Ince Studios:
Inceville

Santa Ynez Canyon
1911-1919
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Downtown L.A.
Ince at Biograph 1917 thumb

906 Girard St.
ca 1917
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Ince-Triangle
Ince-Triangle-1916w-thumb

10202 Washington
Culver City
1916-1919
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Ince Studios

9336 Washington
Culver City
1919-1924
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Hollywood's first feature length feature

Jesse L. Lasky

Jesse L. Lasky
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Lasky logo

1910 Goldwyn married Blanche Lasky, who divorced him in 1915. She was a sister of Jesse Lasky, then a leading producer of vaudeville acts. In 1912, Lasky toyed with the idea of making films. He listened to Arthur S. Friend, a young New York lawyer, who had a prophetic sense of the future of pictures. Friend wanted Lasky to produce long films that unfolded romantic stories from the beginning to the end, even if they occupied the screen for an hour. Lasky was the man to do it, according to Friend, because Lasky knew vaudeville; a man who understood the mind of the vaudeville audience would understand the mind of the future film audience. The project was presented to Lasky at the wrong time, however. Lasky had just lost $100,000 in a new venture, the Folies-Bergere theaterrestaurant in New York. It made him conservative. He wanted to stick to his own field—vaudeville. Friend then talked to Goldwyn, who was likewise cold. Sam had plans for starting a glove business of his own.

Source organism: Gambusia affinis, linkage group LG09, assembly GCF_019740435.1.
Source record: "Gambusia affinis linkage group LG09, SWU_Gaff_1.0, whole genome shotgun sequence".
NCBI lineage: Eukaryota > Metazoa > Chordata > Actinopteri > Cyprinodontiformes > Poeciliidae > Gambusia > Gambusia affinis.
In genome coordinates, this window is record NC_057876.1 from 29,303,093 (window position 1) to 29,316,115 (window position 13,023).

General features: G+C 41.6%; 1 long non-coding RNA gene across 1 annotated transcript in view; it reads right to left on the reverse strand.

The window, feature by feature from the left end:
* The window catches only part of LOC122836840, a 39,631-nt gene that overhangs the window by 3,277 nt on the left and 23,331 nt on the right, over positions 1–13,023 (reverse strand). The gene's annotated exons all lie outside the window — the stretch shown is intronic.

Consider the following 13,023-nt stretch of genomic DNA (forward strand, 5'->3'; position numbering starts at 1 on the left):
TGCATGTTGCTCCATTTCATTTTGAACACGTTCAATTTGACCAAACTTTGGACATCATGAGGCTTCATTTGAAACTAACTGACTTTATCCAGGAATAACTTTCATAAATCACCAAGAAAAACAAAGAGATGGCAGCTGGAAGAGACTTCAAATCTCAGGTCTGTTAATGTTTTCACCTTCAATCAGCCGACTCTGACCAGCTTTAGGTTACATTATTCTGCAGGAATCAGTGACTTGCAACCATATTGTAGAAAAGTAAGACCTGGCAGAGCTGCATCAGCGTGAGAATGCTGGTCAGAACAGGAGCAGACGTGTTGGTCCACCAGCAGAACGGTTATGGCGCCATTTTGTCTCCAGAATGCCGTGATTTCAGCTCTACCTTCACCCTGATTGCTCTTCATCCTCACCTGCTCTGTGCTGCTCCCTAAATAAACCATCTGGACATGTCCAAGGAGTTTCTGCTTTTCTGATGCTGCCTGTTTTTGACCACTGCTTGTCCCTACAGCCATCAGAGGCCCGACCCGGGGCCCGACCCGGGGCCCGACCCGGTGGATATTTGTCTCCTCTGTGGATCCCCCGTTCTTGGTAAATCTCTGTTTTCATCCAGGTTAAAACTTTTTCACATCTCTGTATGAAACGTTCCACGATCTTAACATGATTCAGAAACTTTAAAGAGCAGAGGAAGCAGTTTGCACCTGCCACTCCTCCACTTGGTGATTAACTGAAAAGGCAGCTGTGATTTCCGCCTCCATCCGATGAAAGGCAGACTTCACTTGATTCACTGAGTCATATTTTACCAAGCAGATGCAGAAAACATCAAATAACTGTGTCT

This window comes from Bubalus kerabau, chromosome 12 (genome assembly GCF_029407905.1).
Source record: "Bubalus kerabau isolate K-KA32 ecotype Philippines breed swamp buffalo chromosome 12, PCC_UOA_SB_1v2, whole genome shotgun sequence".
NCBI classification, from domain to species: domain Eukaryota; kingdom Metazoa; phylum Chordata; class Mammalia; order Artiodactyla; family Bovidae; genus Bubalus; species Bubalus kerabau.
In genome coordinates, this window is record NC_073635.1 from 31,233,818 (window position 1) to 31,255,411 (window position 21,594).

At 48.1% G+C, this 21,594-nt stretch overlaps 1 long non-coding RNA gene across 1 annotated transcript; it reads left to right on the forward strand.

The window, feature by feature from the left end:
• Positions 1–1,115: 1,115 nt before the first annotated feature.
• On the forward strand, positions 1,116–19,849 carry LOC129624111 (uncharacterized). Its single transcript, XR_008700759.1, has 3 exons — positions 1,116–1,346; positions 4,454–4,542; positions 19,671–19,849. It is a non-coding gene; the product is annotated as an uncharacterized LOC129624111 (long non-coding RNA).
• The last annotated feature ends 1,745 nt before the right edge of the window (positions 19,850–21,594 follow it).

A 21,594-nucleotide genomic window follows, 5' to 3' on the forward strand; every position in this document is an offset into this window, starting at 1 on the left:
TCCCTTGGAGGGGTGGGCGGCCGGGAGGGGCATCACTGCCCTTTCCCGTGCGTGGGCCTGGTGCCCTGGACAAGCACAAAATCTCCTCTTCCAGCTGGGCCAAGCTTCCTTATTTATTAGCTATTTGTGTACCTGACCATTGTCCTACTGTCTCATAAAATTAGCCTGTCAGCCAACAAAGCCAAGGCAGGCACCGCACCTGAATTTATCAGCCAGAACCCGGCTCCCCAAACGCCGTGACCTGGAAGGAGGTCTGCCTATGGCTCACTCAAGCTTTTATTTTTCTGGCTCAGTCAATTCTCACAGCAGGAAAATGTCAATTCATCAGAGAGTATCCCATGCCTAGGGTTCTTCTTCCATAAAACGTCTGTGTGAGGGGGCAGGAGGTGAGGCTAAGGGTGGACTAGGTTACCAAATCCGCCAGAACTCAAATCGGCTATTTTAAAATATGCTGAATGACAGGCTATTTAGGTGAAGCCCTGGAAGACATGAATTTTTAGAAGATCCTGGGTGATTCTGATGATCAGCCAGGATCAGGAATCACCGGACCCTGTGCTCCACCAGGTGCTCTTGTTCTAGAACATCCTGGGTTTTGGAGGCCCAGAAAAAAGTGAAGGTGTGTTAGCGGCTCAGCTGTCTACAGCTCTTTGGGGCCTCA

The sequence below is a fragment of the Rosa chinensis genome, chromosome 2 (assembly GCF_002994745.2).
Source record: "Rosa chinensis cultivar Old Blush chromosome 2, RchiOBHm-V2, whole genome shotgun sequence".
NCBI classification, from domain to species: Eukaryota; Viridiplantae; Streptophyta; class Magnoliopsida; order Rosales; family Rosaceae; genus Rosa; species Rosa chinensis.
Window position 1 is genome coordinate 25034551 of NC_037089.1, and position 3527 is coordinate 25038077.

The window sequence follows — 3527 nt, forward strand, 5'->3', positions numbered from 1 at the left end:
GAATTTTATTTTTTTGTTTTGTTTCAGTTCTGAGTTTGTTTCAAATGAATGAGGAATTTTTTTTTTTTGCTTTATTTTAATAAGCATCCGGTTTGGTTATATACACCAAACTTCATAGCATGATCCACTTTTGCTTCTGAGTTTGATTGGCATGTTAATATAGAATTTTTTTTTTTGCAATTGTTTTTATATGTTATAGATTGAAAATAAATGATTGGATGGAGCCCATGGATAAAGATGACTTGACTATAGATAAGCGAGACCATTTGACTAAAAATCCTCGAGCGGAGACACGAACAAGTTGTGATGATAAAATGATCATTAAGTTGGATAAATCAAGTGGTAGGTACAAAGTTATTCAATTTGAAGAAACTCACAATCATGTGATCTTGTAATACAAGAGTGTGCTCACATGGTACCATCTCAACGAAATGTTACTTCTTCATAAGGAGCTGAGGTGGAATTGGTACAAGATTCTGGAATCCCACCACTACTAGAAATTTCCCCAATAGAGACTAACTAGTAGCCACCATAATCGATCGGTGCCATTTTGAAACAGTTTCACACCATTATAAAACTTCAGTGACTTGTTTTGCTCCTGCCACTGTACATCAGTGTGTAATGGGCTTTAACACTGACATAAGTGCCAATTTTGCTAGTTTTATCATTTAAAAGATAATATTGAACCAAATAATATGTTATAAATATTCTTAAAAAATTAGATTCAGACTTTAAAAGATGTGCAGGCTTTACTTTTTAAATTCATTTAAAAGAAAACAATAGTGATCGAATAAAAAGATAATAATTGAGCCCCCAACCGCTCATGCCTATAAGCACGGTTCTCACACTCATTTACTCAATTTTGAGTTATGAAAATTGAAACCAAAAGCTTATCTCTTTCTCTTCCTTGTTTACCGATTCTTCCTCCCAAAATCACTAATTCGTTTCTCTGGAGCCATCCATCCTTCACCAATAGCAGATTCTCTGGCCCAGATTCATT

Alva Johnston. The Great Goldwyn (Kindle Locations 309-315). New York, Random House.

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